1 person in 50 between the ages of 65 to 70, and 1 in 20 aged between 70 to 80, suffer from dementia – these worrying rates are predicted to double within 20 years
Lasting Power of Attorney Advice
In half of cases the problem is caused by Alzheimer’s, which can be especially distressing for the sufferers families. But, if a lasting power of attorney (LPA) has been organised in time, friends or relatives can at least ensure that sufferers welfare and financial affairs are managed as they would have wished.
It makes vital sense to give create Lasting Powers of Attorney with your will as much of the information is similar. Like writing a will, if left too long, friends will be cut out and relatives needing to manage the financial affairs of the sufferer must apply to become a “Deputy” through the Court of Protection. This is a long (often over 6 months) and expensive business, and the Court may appoint the wrong people or even a solicitor.
It is most unwise to consider that Lasting Powers of Attorney are something just for “old” people. Accident, stroke or mental illness can happen at any time – whether you are 18 or 108. Having Lasting Powers of Attorney ready is crucial for your peace of mind, being certain that your financial and welfare matters will be kept in order by people you have chosen should you become unable to do so them yourself. The typical costs of setting up Lasting Powers of Attorney should be less than £200 for each one, plus any Court registration fee.
So what is a Lasting Power of Attorney and how does an LPA work ?
A general (not Lasting) power of attorney is a document giving another person (your attorney) the ability to manage your financial affairs and act on your behalf. This type of power of attorney is very cheap to set up and does not require Court registration – but it only remains valid for so long as you retain the ability to make such decisions yourself. Only
Lasting powers of attorney
will remain valid then, though they can only be used once they have been Registered with the Office of the Public Guardian. Lasting Powers of Attorney are designed to be used in cases where you lack the ability/ capacity, perhaps due to illness, an accident or the onset of dementia, and the Welfare Lasting Power of Attorney can only be used in these circumstances.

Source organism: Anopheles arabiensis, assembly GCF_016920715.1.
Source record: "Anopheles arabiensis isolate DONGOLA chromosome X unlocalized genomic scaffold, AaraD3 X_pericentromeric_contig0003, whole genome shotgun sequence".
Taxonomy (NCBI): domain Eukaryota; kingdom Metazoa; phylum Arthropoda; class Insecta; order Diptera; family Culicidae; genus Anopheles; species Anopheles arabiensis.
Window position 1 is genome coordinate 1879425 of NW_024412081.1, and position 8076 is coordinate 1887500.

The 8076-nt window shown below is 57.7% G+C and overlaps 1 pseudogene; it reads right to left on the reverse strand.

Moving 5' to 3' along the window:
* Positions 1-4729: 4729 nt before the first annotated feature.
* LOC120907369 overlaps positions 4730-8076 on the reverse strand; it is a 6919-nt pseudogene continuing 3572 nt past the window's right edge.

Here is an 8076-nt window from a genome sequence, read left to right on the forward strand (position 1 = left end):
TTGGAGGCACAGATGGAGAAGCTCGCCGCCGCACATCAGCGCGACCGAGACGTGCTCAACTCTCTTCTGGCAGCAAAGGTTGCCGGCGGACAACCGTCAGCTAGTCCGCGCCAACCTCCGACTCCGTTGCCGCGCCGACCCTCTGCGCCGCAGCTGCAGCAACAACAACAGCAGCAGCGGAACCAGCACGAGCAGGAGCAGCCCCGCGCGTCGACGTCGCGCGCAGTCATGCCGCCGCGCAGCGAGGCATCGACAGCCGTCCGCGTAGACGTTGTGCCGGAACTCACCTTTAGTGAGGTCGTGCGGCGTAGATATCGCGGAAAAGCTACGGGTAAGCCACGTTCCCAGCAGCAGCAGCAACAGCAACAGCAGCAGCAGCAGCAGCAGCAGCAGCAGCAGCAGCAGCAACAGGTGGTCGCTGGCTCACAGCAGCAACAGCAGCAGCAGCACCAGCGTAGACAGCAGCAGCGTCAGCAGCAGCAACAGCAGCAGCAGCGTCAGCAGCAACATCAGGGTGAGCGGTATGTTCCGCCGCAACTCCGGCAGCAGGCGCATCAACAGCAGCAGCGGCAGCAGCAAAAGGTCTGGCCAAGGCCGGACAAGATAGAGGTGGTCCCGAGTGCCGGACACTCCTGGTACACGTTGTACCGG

The Property and Affairs Lasting Power of Attorney
can be written so that it can be used as soon as Registration is complete, and older people would normally do this so that their Attorneys can start sorting out financial matters for them, thus taking away the burden.
No one else can create a Lasting Power of Attorney for you: you must organise your Lasting Power of Attorney while you are still able. Bear in mind that around 60% of us do lose the ability to make decisions at some time in their lives – through a simple trip over a paving stone or a stroke. By planning ahead and creating Lasting Powers of Attorney, you are can appoint people of your own choosing rather than leaving the choice to the Court of Protection. Give your instructions now, whilst you are of sound mind, just in case you are not able to do so tomorrow or next week. The Court will rarely appoint a partner and can appoint a solicitor to manage your affairs – at your expense!
Types of Lasting Powers of Attorney
The newer lasting power of attorney come in two varieties:
1) Lasting Power of Attorney Property and Financial Affairs
for your financial affairs
2) Lasting Power of Attorney Health and Welfare
which covers medical issues, where you live, who you see, welfare issues such as food, drink and clothes and matters of religious significance.
- Choosing where you live.
- Making basic decisions, such as what you eat or wear.